Halloween Havoc!: JUNGLE CAPTIVE (Universal 1945)

The third and final entry in Universal’s Paula Dupree/The Ape Woman series, JUNGLE CAPTIVE was released in 1945. I’m happy to report it’s a slight upgrade on JUNGLE WOMAN – by no means a classic horror movie, but certainly more enjoyable than that wretched sequel to CAPTIVE WILD WOMAN . The budget is lower-than-low, but the performances and script are far better, and it makes a good finale to the Ape Woman saga.

Hulking brute man Moloch, henchman of biochemist Mr. Stendahl (who’s not a doctor, by the way), strangles a morgue attendant and steals the body of the Ape Woman from it’s slab (where we left it in the last film). Inspector Harrigan is called in on the case, and a lab smock found near the abandoned crashed-and-burned meat wagon leads him to Stendahl’s lab, where he encounters pretty assistant Ann and her fiancé Don working (actually, they’re necking when he barges in!. Don becomes a suspect, even more so when Ann doesn’t return home one night. In reality, Stendahl has kidnapped her and brought her to his country estate, planning on reviving the monster by using her blood!

The mad non-doctor succeeds, but Paula is in a semi-catatonic state, so he has Moloch (who feels pity for Ann) kill Dr. Fletcher (remember him from JUNGLE WOMAN?) and steal the diaries of Dr. Walters (remember him from CAPTIVE WILD WOMAN? Yep, we got some continuity going on!). Paula’s “brain is gone”, so Stendahl figures it’s time for a brain transplant… sorry, Ann! When Paula escapes through a window, Moloch rushes to the city to find Stendahl, instead finding Don, who notices his frat pin on Moloch’s lapel, and follows the brute to Stendahl’s place, where things really get ugly…

Acquanetta is gone, replaced here by Vicky Lane, who does well as the snarling beast behind Jack Pierce’s makeup. There’s not much information out there on Miss Lane (1926-1983), except that she made six films (mostly uncredited), was married to volatile actor Tom Neal (DETOUR ) from 1944-49, then to noted jazz musician Pete Candoli from 1953-58, with whom she recorded some jazz singles and an LP, including this sexy number:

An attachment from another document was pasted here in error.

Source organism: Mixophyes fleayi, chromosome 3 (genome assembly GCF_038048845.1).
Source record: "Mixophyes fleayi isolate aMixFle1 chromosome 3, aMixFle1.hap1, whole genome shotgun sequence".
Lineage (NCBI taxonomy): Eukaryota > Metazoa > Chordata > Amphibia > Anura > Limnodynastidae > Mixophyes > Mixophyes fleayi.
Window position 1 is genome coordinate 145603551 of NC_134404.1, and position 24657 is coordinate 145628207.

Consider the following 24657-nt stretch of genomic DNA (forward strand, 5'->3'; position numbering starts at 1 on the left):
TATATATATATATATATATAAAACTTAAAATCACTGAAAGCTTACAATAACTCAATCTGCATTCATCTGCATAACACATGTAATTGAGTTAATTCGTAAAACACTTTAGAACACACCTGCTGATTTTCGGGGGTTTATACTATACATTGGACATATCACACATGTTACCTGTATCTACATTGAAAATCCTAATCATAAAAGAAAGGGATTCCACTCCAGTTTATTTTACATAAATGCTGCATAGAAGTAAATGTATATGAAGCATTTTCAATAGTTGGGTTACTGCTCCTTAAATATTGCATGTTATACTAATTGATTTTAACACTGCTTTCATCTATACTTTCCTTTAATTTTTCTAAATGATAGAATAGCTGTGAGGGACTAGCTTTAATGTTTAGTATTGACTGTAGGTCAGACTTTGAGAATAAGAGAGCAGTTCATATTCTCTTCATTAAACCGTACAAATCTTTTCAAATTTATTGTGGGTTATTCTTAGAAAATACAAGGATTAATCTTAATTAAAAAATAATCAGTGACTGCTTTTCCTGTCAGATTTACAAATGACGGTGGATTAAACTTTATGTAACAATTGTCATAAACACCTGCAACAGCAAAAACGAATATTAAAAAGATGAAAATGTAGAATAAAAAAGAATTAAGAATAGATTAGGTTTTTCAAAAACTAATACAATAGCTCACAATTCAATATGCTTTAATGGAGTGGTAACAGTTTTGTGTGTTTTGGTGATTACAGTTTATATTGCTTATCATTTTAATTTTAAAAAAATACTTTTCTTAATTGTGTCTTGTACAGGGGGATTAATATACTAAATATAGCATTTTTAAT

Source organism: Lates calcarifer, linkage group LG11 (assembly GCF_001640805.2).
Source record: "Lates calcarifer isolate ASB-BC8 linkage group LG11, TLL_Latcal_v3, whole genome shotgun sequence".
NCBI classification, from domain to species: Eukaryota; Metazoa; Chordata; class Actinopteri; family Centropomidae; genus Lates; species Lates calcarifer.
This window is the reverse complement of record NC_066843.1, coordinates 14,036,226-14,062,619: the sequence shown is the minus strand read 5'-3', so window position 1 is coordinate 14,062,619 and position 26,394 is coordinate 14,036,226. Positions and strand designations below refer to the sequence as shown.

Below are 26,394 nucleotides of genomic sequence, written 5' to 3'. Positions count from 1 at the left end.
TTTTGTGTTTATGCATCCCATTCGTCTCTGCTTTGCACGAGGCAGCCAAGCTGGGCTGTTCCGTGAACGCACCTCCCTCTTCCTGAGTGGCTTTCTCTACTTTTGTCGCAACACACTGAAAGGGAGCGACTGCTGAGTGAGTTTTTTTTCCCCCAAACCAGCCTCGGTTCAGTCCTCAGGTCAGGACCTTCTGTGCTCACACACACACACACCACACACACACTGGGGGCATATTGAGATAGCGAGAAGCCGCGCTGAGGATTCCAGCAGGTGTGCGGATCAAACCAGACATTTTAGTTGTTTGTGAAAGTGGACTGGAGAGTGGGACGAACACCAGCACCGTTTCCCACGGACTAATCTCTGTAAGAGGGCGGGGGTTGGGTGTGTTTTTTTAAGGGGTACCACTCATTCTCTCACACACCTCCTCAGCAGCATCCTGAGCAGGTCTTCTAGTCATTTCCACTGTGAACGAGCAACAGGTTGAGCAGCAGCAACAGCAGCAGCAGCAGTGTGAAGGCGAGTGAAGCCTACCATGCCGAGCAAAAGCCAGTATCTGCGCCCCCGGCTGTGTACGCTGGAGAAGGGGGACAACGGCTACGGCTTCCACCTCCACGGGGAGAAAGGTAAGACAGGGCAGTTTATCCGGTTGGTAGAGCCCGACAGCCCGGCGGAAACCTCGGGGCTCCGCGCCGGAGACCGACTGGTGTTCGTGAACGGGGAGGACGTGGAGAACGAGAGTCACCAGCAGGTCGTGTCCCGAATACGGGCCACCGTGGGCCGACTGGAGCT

As Joe E. Brown said in SOME LIKE IT HOT, “Zowie”! Otto Kruger plays the arrogant not-a-doctor Stendahl, Jerome Cowan is good as the intrepid Harrigan, and Amelita Ward (Leo Gorcey’s spouse) and Phil Brown (STAR WARS’ Uncle Owen) are Ann and Don. Then there’s Rondo Hatton, Universal’s latest horror sensation, playing a variation of his “Creeper” character as the murderous Moloch. I’ll have much more to say about the unfortunate Mr. Hatton on Sunday, I promise, so stay tuned…

Rondo gets his spotlight this Sunday!

Happy Birthday Burt Lancaster!: THE KILLERS (Universal 1946)

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Yeah I know, I said right here on this blog yesterday that I was going to take a week off after my marathon “Halloween Havoc” series. But since it’s Burt Lancaster’s birthday (b. 11/2/13, d. 10/20/94) I thought I’d watch his film debut, THE KILLERS. Based on a short story by Ernest Hemingway and directed by Robert Siodmak, THE KILLERS is one of the best in the film noir canon, full of double-and-triple-crosses, great acting, and the beautiful Ava Gardner as the sexy but dangerous femme fatale.

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The story unfolds mostly in flashback, as insurance investigator Jim Reardon (Edmond O’Brien) looks into the murder of Peter Lund, aka ‘The Swede’ (Lancaster). We learn along with Reardon that Lund was really Ole Anderson, an ex-fighter and ex-con from Philly who drifts into a life of crime. Swede falls madly for the devious Kitty Collins (Gardner), whose boyfriend Big Jim Colfax (Albert Dekker) is serving time. When he gets out, Kitty dumps Swede for Colfax. Big Jim’s planned a foolproof payroll robbery worth a quarter million bucks, and enlists Swede and two others for the heist. I won’t get into the details if you haven’t seen this one yet, but suffice it to say things go decidedly downhill for Swede from here.

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The opening sequence featuring William Conrad and Charles McGraw as the hitmen who blast Swede is memorable for its dark, menacing tone, as the thugs take over a diner to wait for Swede, then slowly creep up the stairs of his apartment to blow him away. Elwood “Woody” Bredell’s cinematography shows us a world of shadow and danger, and Miklos Rozsa adds an excellent score. (By the way, the young actor playing Nick who goes to warn Swede? That’s Phil Brown, later to become Uncle Owen in 1977’s STAR WARS!)

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Lancaster plays The Swede as a naïve dupe who’s in over his head and no match for the devious Kitty Collins. Gardner is smoking hot as Kitty, a duplicitous dame if there ever was one. The cast is peppered with fine character performances  from the likes of Sam Levene, Jeff Corey, Donald MacBride, Jack Lambert (particularly nasty as Dum-Dum), and Vince Barnett. Screenwriter Anthony Veiller has uncredited assistance from John Huston and Richard Brooks. Producer Mark Hellinger went on to work again with Lancaster in the classic prison drama Brute Force the next year, along with Levene and Corey. Tough as a two-dollar steak, THE KILLERS was remade by Don Siegel in 1964 with Lee Marvin, Angie Dickinson, and Ronald Reagan in the Albert Dekker role (it was his last film). While the remake is good, the original is better (I’ve seen them both). So happy birthday, Burt Lancaster…and now back to my regularly scheduled break!